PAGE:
There is a lot of excitement about the release of Windows 10 last week and it is evidenced by the fact 14 million systems were upgraded in the first 24 hours of its general availability.
You can also go onto social media and see the number of people talking about Windows 10 is quite high and that makes the Windows 10 angle a fruitful one for scammers and those who would want to gain improper/illegal access to your computer systems.
There are two primary vectors where an scammer/attacker could use the enthusiasm and discussions around Windows 10 to entice you to let your guard down.
Tech Support Calls
One scam that has been active for quite a while is the phone call that comes into your home claiming to be some type of tech support and many times they will use Microsoft's name to try and add some legitimacy to the call.
They then commence to tell you that an alert was received on their end of an issue relating to your computer and that they can help resolve that. If you give them access to your machine, typically using Team Viewer software, they then show you errors on your system in order to convince you of the problem. Once you grant them control they could plant a piece of malware on your system and block your security software from detecting it.
Another thing they might tey is to indicate they can help you get Windows 10 installed on your system so you then grant them control and you end up with malicious software instead of Windows 10.
They may at anytime in this process attempt to collect fees for their assistance as well once they have your trust.
A variation: Cold calls attempting to help you reserve the Windows 10 upgrade for a fee or getting your permission to send an email that would contain malicious code/attachments.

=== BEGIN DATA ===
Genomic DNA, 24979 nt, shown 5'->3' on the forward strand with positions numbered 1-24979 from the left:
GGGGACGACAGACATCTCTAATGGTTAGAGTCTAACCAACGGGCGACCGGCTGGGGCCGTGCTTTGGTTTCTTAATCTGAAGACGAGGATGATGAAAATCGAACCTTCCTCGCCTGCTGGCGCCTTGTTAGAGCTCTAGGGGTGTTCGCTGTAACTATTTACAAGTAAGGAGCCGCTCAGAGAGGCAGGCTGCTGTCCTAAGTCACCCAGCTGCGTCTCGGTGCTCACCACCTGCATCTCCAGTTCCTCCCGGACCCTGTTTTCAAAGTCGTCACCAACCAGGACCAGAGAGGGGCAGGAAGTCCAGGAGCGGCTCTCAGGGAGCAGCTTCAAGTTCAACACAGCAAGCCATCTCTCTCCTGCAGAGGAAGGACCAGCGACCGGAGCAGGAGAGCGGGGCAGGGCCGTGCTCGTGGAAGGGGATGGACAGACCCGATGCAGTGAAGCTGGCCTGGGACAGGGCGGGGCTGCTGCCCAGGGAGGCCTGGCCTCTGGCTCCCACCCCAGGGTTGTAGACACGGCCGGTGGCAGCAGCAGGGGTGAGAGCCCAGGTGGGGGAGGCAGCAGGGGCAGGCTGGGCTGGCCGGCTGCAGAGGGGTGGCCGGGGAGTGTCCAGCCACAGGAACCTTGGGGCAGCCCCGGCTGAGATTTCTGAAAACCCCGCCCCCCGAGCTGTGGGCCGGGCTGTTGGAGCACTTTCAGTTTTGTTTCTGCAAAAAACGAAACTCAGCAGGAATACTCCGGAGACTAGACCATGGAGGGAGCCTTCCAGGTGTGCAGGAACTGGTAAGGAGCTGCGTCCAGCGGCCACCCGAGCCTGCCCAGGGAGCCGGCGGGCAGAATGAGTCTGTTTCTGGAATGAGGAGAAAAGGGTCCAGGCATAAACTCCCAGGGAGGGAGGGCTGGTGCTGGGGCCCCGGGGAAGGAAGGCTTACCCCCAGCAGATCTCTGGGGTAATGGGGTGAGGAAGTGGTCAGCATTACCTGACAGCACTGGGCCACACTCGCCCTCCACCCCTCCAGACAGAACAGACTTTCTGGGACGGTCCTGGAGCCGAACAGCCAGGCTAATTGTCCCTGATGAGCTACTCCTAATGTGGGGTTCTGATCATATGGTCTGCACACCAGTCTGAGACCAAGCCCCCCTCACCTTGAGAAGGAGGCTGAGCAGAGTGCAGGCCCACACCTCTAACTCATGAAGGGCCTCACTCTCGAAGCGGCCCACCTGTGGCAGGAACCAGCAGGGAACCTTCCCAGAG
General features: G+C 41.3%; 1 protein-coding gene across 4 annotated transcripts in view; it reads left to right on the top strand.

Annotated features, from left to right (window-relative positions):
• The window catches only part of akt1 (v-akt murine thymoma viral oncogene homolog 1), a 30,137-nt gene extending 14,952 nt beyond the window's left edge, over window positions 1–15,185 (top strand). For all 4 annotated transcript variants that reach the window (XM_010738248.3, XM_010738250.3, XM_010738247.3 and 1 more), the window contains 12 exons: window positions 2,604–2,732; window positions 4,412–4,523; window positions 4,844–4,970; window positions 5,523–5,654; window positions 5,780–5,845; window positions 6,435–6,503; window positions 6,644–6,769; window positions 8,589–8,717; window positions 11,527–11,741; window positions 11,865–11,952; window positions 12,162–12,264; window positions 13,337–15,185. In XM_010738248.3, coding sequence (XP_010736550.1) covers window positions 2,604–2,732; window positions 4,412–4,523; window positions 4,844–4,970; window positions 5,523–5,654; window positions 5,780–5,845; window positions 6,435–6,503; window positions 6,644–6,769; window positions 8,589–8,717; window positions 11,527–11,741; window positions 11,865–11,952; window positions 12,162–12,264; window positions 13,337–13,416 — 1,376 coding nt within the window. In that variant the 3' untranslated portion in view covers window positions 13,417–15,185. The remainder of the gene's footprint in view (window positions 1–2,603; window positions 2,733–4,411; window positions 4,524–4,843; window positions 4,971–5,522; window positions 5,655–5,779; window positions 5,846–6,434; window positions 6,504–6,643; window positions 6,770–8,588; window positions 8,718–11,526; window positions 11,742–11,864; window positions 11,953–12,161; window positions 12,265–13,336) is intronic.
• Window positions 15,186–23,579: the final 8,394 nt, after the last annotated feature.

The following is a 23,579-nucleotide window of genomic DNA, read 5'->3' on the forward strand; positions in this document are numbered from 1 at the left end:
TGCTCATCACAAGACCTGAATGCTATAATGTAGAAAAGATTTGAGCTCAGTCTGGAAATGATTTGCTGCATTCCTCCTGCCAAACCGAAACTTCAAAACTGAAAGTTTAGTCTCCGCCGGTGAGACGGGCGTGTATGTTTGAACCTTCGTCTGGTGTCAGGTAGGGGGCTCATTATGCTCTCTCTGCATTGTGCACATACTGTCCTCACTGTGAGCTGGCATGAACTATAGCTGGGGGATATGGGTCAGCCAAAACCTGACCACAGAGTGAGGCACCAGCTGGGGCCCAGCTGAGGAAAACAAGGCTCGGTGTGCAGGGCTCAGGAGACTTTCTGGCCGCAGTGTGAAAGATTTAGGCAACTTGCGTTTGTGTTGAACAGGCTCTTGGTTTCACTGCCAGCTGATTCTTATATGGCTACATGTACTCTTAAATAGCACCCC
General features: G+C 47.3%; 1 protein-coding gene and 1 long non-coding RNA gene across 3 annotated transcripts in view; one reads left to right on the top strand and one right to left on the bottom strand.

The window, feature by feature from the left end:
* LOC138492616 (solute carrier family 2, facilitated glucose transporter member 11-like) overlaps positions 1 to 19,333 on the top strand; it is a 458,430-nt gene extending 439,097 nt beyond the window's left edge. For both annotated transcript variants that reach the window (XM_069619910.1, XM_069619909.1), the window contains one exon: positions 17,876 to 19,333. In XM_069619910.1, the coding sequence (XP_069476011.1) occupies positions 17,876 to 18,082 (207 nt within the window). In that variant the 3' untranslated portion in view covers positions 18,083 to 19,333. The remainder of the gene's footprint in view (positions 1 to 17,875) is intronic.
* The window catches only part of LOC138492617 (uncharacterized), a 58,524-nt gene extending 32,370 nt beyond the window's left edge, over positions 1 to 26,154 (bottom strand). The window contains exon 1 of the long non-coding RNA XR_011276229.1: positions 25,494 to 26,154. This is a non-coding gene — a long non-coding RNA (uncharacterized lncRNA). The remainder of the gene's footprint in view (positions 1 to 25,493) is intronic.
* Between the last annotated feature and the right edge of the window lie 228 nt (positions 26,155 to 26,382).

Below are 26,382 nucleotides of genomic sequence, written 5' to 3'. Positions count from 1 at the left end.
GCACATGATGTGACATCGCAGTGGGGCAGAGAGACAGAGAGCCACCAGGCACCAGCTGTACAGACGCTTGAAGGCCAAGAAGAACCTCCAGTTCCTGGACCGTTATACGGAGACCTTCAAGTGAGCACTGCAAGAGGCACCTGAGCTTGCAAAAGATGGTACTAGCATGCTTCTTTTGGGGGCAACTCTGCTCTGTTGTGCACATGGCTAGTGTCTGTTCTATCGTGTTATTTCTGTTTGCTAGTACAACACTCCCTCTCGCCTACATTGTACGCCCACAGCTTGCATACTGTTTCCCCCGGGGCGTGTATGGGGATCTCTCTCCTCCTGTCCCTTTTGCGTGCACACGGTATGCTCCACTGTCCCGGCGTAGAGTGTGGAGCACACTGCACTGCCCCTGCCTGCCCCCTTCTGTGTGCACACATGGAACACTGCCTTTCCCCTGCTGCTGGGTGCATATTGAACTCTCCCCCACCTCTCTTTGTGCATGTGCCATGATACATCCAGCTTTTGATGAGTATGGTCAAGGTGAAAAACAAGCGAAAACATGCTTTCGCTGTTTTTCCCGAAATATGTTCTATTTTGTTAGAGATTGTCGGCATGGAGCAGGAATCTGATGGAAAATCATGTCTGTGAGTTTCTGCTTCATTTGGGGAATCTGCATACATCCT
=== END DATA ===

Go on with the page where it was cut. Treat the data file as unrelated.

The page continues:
Windows 10 Upgrade Emails
Microsoft has sent out official emails to anyone who successfully reserved a copy of Windows 10 to let them know there place in line is safe and that they will soon be able to start the upgrade. It is believed millions of people were able to reserve the upgrade and are waiting for the download/upgrade process to begin.
The scammers will take advantage of this anticipation by sending a malicious file attached to what appears to be an very official looking email and tell the recipient that opening it will begin the upgrade and/or download process.
That begins the attack on your system.
A variation: Instead of attaching a malicious file to the email they may send you an embedded link indicating that site will help you begin the upgrade process.
The best cure for both of these is to know that Microsoft will not contact you over the phone about the Windows 10 Upgrade nor will they email you any type of executable file that will begin the process.
Stu Sjouwerman, Founder and CEO of KnowBe4, predicted just these types of scams would happen in a recent newsletter and suggested sharing this info with fellow employees, family and friends:
"Microsoft is in the process of releasing their new Windows 10 Operating System. This is an upgrade that you do not pay for, promises to fix problems with earlier versions, and claims to be more secure. They plan to upgrade a billion personal computers, causing inevitable confusion among PC users.
Bad guys are trying to exploit this confusion. You might get calls from scammers that claim to be Microsoft tech support and try to charge you for the upgrade using your credit card.
Be very careful with any email claiming to be from Microsoft about "your Windows 10 Upgrade". Make sure that any links in the email really go to Microsoft. Better yet, do not click on any link or open any attachment, but go to the Microsoft website for more information."
Currently the only legitimate methods to get Windows 10 onto your system is through the Get Windows 10 app, the small white Windows flag icon in the lower right corner of your computer screen, or to use the installation media creation tools Microsoft released last week.
Alternatively, you could take your computer into a Microsoft Store for free assistance in upgrading to Windows 10 or stop in at Best Buy and pay $30 to get your PC upgraded to Windows 10.
Be vigilant and keep your security software up to date to provide yourself maximum protection against these and other malicious/phishing attacks.
Have you seen or heard of other angles with these scams? Share them in the comments below so we can spread the awareness.